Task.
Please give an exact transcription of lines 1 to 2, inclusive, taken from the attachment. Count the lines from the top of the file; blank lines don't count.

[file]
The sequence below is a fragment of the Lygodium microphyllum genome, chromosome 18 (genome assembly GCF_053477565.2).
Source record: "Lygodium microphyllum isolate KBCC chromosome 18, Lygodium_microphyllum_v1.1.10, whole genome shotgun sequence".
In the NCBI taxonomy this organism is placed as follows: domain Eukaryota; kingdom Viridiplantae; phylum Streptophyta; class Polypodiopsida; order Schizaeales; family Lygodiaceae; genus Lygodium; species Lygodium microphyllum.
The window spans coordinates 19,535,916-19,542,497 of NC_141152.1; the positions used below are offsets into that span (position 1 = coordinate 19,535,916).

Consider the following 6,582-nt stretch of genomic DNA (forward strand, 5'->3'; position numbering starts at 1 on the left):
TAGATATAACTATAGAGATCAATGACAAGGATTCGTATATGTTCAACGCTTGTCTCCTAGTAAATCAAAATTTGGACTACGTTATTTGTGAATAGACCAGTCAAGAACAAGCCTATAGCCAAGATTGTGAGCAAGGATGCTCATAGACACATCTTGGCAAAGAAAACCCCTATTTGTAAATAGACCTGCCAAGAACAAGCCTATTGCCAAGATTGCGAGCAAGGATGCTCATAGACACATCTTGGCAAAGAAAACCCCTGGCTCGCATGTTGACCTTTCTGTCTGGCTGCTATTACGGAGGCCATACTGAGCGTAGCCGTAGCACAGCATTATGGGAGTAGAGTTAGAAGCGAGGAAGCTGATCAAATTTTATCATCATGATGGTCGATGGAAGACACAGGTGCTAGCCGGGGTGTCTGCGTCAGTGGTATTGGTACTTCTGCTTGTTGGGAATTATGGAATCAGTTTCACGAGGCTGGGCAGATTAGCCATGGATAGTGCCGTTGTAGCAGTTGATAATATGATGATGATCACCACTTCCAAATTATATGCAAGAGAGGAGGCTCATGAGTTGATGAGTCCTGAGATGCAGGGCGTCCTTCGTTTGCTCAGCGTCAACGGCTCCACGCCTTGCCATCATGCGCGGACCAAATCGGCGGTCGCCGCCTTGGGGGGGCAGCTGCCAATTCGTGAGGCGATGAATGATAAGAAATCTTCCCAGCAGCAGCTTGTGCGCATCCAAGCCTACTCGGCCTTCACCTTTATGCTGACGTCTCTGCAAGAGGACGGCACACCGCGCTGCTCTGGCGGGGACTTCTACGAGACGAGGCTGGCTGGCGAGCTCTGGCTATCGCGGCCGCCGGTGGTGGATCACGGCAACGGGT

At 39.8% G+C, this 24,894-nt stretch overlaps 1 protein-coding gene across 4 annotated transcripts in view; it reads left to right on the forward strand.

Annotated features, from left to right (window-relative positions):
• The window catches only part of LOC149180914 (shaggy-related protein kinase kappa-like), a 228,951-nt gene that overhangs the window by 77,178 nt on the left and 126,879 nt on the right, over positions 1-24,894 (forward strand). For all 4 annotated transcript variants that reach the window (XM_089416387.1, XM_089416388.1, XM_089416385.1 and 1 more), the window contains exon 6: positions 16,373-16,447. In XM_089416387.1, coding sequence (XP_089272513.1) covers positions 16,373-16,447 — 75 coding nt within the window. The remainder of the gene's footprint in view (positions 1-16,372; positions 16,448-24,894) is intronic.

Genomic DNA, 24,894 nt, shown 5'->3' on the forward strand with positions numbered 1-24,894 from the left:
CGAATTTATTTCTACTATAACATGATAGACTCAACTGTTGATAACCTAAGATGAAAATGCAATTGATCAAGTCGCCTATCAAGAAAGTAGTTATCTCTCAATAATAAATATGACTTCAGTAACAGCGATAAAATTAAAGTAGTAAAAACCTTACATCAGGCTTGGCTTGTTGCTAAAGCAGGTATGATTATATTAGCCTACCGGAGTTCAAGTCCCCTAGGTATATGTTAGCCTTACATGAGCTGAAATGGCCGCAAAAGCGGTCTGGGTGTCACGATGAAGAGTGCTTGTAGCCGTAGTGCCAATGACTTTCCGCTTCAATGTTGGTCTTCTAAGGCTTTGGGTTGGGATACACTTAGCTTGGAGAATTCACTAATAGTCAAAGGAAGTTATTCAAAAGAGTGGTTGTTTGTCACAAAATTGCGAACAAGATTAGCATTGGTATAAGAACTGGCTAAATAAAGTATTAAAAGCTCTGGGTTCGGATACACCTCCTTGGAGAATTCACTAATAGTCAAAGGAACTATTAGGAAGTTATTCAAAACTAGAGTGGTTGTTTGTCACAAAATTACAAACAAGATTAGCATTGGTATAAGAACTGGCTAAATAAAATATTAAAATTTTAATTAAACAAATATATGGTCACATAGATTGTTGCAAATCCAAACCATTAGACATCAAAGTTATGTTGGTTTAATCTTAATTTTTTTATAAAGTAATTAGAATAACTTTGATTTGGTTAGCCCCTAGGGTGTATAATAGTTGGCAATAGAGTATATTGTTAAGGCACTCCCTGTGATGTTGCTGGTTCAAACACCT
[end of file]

The sequence below is a fragment of the Lygodium microphyllum genome, chromosome 18 (genome assembly GCF_053477565.2).
Source record: "Lygodium microphyllum isolate KBCC chromosome 18, Lygodium_microphyllum_v1.1.10, whole genome shotgun sequence".